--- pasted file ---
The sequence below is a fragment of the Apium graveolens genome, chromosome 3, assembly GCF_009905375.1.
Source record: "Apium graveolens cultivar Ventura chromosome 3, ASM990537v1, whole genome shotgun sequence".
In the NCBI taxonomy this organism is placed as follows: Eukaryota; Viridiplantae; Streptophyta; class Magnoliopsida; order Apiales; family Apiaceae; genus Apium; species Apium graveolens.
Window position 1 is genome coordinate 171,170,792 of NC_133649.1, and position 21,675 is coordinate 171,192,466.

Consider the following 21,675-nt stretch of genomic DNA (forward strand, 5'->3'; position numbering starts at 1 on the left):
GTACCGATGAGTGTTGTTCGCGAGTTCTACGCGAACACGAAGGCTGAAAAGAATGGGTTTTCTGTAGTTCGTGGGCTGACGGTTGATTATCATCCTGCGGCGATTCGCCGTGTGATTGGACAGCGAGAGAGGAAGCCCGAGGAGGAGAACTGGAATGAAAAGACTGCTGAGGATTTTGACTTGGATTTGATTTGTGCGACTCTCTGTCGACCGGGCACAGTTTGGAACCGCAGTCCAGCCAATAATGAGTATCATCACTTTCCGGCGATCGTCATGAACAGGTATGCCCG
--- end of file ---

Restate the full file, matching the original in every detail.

The sequence below is a fragment of the Apium graveolens genome, chromosome 3, assembly GCF_009905375.1.
Source record: "Apium graveolens cultivar Ventura chromosome 3, ASM990537v1, whole genome shotgun sequence".
In the NCBI taxonomy this organism is placed as follows: Eukaryota; Viridiplantae; Streptophyta; class Magnoliopsida; order Apiales; family Apiaceae; genus Apium; species Apium graveolens.
Window position 1 is genome coordinate 171,170,792 of NC_133649.1, and position 21,675 is coordinate 171,192,466.

Consider the following 21,675-nt stretch of genomic DNA (forward strand, 5'->3'; position numbering starts at 1 on the left):
GTACCGATGAGTGTTGTTCGCGAGTTCTACGCGAACACGAAGGCTGAAAAGAATGGGTTTTCTGTAGTTCGTGGGCTGACGGTTGATTATCATCCTGCGGCGATTCGCCGTGTGATTGGACAGCGAGAGAGGAAGCCCGAGGAGGAGAACTGGAATGAAAAGACTGCTGAGGATTTTGACTTGGATTTGATTTGTGCGACTCTCTGTCGACCGGGCACAGTTTGGAACCGCAGTCCAGCCAATAATGAGTATCATCACTTTCCGGCGATCGTCATGAACAGGTATGCCCG